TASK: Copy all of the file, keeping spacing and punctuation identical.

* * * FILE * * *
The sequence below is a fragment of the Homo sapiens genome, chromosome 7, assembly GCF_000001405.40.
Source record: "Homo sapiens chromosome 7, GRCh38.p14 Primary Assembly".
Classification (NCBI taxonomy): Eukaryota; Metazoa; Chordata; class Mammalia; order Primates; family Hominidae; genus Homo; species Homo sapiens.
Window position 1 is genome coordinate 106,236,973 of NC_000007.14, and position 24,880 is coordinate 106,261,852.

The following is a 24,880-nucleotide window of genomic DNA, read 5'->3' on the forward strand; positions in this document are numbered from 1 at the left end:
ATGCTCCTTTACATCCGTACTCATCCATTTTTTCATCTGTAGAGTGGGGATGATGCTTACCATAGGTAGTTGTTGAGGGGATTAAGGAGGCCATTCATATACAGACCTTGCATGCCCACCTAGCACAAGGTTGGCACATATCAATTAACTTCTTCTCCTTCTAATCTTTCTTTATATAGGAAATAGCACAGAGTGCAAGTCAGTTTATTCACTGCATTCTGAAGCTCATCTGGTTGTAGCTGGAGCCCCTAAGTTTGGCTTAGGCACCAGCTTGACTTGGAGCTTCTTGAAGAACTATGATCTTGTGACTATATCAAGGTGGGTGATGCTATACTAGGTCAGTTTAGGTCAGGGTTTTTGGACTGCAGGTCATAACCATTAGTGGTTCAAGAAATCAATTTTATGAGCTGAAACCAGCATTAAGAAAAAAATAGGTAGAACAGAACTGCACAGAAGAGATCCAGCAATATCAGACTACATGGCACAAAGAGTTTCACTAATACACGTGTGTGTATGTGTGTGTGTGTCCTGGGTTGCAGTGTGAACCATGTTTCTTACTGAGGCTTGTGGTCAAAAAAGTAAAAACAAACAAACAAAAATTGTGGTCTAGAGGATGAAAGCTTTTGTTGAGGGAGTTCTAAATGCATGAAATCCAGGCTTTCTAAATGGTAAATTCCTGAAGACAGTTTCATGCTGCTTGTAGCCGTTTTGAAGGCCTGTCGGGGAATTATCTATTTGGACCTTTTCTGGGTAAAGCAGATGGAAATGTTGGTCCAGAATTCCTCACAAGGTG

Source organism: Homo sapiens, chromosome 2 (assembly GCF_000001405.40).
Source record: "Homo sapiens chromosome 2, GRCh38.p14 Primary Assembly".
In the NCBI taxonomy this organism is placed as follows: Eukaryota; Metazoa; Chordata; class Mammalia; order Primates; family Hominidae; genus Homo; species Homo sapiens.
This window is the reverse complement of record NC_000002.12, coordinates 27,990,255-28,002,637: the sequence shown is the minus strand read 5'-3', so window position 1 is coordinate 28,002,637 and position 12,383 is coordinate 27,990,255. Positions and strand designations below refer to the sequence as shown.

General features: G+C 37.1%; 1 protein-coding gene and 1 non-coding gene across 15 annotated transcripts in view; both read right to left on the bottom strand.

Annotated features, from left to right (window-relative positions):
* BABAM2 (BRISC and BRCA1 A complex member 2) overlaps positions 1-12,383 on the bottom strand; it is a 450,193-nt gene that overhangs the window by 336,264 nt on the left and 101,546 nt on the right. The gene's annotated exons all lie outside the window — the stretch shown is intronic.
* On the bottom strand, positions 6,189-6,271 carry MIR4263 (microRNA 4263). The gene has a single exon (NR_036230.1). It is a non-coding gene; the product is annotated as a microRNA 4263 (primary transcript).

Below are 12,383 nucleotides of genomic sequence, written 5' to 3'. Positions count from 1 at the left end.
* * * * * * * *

The sequence below is a fragment of the Homo sapiens genome, chromosome 7, assembly GCF_000001405.40.
Source record: "Homo sapiens chromosome 7, GRCh38.p14 Primary Assembly".
Classification (NCBI taxonomy): Eukaryota; Metazoa; Chordata; class Mammalia; order Primates; family Hominidae; genus Homo; species Homo sapiens.
Window position 1 is genome coordinate 106,236,973 of NC_000007.14, and position 24,880 is coordinate 106,261,852.

The following is a 24,880-nucleotide window of genomic DNA, read 5'->3' on the forward strand; positions in this document are numbered from 1 at the left end:
ATGCTCCTTTACATCCGTACTCATCCATTTTTTCATCTGTAGAGTGGGGATGATGCTTACCATAGGTAGTTGTTGAGGGGATTAAGGAGGCCATTCATATACAGACCTTGCATGCCCACCTAGCACAAGGTTGGCACATATCAATTAACTTCTTCTCCTTCTAATCTTTCTTTATATAGGAAATAGCACAGAGTGCAAGTCAGTTTATTCACTGCATTCTGAAGCTCATCTGGTTGTAGCTGGAGCCCCTAAGTTTGGCTTAGGCACCAGCTTGACTTGGAGCTTCTTGAAGAACTATGATCTTGTGACTATATCAAGGTGGGTGATGCTATACTAGGTCAGTTTAGGTCAGGGTTTTTGGACTGCAGGTCATAACCATTAGTGGTTCAAGAAATCAATTTTATGAGCTGAAACCAGCATTAAGAAAAAAATAGGTAGAACAGAACTGCACAGAAGAGATCCAGCAATATCAGACTACATGGCACAAAGAGTTTCACTAATACACGTGTGTGTATGTGTGTGTGTGTCCTGGGTTGCAGTGTGAACCATGTTTCTTACTGAGGCTTGTGGTCAAAAAAGTAAAAACAAACAAACAAAAATTGTGGTCTAGAGGATGAAAGCTTTTGTTGAGGGAGTTCTAAATGCATGAAATCCAGGCTTTCTAAATGGTAAATTCCTGAAGACAGTTTCATGCTGCTTGTAGCCGTTTTGAAGGCCTGTCGGGGAATTATCTATTTGGACCTTTTCTGGGTAAAGCAGATGGAAATGTTGGTCCAGAATTCCTCACAAGGTG

Source organism: Homo sapiens, chromosome 2 (assembly GCF_000001405.40).
Source record: "Homo sapiens chromosome 2, GRCh38.p14 Primary Assembly".
In the NCBI taxonomy this organism is placed as follows: Eukaryota; Metazoa; Chordata; class Mammalia; order Primates; family Hominidae; genus Homo; species Homo sapiens.
This window is the reverse complement of record NC_000002.12, coordinates 27,990,255-28,002,637: the sequence shown is the minus strand read 5'-3', so window position 1 is coordinate 28,002,637 and position 12,383 is coordinate 27,990,255. Positions and strand designations below refer to the sequence as shown.

General features: G+C 37.1%; 1 protein-coding gene and 1 non-coding gene across 15 annotated transcripts in view; both read right to left on the bottom strand.

Annotated features, from left to right (window-relative positions):
* BABAM2 (BRISC and BRCA1 A complex member 2) overlaps positions 1-12,383 on the bottom strand; it is a 450,193-nt gene that overhangs the window by 336,264 nt on the left and 101,546 nt on the right. The gene's annotated exons all lie outside the window — the stretch shown is intronic.
* On the bottom strand, positions 6,189-6,271 carry MIR4263 (microRNA 4263). The gene has a single exon (NR_036230.1). It is a non-coding gene; the product is annotated as a microRNA 4263 (primary transcript).

Below are 12,383 nucleotides of genomic sequence, written 5' to 3'. Positions count from 1 at the left end.